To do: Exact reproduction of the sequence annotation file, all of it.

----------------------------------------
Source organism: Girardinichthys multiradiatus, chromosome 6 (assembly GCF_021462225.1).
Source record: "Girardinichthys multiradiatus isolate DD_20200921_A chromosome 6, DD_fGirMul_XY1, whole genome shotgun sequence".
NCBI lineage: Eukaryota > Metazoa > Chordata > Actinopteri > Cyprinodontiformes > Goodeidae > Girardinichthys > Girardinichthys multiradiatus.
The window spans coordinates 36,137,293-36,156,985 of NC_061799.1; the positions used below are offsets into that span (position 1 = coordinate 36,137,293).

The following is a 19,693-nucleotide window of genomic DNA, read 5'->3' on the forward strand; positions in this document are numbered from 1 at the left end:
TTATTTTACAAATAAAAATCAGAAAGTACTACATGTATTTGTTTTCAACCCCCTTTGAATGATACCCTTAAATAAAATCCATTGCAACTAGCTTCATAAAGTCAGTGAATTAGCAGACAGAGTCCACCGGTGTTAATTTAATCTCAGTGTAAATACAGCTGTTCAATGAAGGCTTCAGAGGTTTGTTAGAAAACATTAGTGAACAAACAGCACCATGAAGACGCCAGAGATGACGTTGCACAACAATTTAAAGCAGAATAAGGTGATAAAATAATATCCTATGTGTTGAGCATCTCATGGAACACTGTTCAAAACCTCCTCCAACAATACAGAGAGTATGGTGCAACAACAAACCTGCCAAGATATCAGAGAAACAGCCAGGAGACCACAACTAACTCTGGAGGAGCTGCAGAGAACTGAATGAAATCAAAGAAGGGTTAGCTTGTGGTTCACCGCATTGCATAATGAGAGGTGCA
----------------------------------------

Source organism: Girardinichthys multiradiatus, chromosome 6 (assembly GCF_021462225.1).
Source record: "Girardinichthys multiradiatus isolate DD_20200921_A chromosome 6, DD_fGirMul_XY1, whole genome shotgun sequence".
NCBI lineage: Eukaryota > Metazoa > Chordata > Actinopteri > Cyprinodontiformes > Goodeidae > Girardinichthys > Girardinichthys multiradiatus.
The window spans coordinates 36,137,293-36,156,985 of NC_061799.1; the positions used below are offsets into that span (position 1 = coordinate 36,137,293).

The following is a 19,693-nucleotide window of genomic DNA, read 5'->3' on the forward strand; positions in this document are numbered from 1 at the left end:
TTATTTTACAAATAAAAATCAGAAAGTACTACATGTATTTGTTTTCAACCCCCTTTGAATGATACCCTTAAATAAAATCCATTGCAACTAGCTTCATAAAGTCAGTGAATTAGCAGACAGAGTCCACCGGTGTTAATTTAATCTCAGTGTAAATACAGCTGTTCAATGAAGGCTTCAGAGGTTTGTTAGAAAACATTAGTGAACAAACAGCACCATGAAGACGCCAGAGATGACGTTGCACAACAATTTAAAGCAGAATAAGGTGATAAAATAATATCCTATGTGTTGAGCATCTCATGGAACACTGTTCAAAACCTCCTCCAACAATACAGAGAGTATGGTGCAACAACAAACCTGCCAAGATATCAGAGAAACAGCCAGGAGACCACAACTAACTCTGGAGGAGCTGCAGAGAACTGAATGAAATCAAAGAAGGGTTAGCTTGTGGTTCACCGCATTGCATAATGAGAGGTGCA